I am becoming more and more convinced that children’s television is a device used to infiltrate the minds of the impressionable and sow things into them of a subversive nature. Sometimes the subversion is good, sometimes the subversion is just weird. Take, for example Balamory. If I haven’t informed you before this programme has the temerity to be pitched to my two and four year old daughters and yet have elements in them that would only make sense to someone far older. They have some songs attached so some characters that mark them out clearly for a notable aspect of who they are and what they can do – whether it’s Josie Jump’s athleticism or PC Plum’s dogged determination to find the clues to solve the case in serving his community.
This morning, however, for the first time I came across Susie Sweet’s particular niche - she is as a cook. Nothing wrong with that you may think, but then all of a sudden on my television screen I get this 50-plus year old woman coming across with some hip-hop hybrid of a track explaining how she’s good at cooking and not only that but there’s a significant cameo appearance from Keith Floyd cook extraordinaire who is most frequently associated to his indulgence in wine. (A good time to be reminded of Proverbs 20:1 in word and music, eh?) Just see it for yourself! Well check all of the subliminal and subversive messages being relayed to my daughters there! Thankfully they had already been shipped out to their educational locations for the day, so it was just me watching aghast in bafflement and bemusement.
It was so bizarre. I mean the one that they do for PC Plum is such a spot on spoof of Bohemian Rhapsody it’s untrue and that already got me thinking that they really are pushing the boat out on these children’s programmes to get some things in their head. If you don’t believe me, you check Deborah (the four year-old) out on a good day and the ability to nail on mimic the songs she sees on the television is unerring. And if that’s the songs, you can consider the messages that are already being relayed. There is a reason why I can still remember the theme tune to Button Moon you know!
Thankfully my heavenly Father did not just want me to spot the subversive tendencies of an abnormally cohesive multi-cultural island located presumably in Scotland. Spencer is the (token) black American guy who’s an artist/musician and all that and on today’s episode it wasn’t a day when the people were at school and work, but one of those play days that sees Miss Hoolie do a musical number with top hat and tails and the works. So as part of the fun day away, Spencer was supposed to be organising things and he didn’t. Thankfully Edith was able to sort out the transport side of things and Susie – for it is she – was able to sort out the … yes you’ve guessed it, the cooking side of things (sans alcoholic beverages supplied by contacts of Mr. K. Floyd … well none that were shown anyway, I’m sure afterwards the crew perhaps needed to get plastered to recover from such a weird episode).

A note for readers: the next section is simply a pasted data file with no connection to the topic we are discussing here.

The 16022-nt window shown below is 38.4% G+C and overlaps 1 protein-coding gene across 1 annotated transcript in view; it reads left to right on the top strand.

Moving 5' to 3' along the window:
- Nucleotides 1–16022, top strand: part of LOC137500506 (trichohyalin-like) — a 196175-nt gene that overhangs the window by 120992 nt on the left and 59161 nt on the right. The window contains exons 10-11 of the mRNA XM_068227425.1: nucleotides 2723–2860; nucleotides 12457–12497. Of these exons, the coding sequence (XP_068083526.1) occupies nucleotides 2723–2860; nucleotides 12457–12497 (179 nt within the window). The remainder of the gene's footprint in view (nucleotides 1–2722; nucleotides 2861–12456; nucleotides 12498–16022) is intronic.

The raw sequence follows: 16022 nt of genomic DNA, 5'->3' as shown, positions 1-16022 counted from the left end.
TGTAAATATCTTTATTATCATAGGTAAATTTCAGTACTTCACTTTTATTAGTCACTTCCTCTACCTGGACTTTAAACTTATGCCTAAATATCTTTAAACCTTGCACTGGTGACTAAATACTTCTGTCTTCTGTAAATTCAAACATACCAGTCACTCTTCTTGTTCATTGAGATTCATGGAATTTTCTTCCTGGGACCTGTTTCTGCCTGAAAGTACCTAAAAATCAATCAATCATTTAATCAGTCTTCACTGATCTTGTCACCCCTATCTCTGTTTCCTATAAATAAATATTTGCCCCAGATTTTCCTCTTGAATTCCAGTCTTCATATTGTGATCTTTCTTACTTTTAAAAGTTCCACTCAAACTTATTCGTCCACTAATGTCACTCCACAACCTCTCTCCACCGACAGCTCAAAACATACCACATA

So in all of that, the lesson learnt again was the importance of being organised and in doing so recognising that it takes the best of others to ensure things get organised. We cannot do it alone, getting the job done takes a team and ensuring you can depend on them to help out at any occasion. In my case, for example, I am blessed with a supportive family and relational network that means when I’m feeling low and run down with a heavy cold working its way off my chest through vigorous coughing and the bringing up of phlegm (you’re welcome), there are a loving group of people taking it easy with me and likewise prayerfully supporting through this time with words of assurance and healing. Plus as today’s LJN highlights there are other lessons to be learnt in the experience. There you go, clear proof that a loving heavenly Father who yearns to save us all and lift us from the fall communicates these intentions even through Balamory.
For His Name's Sake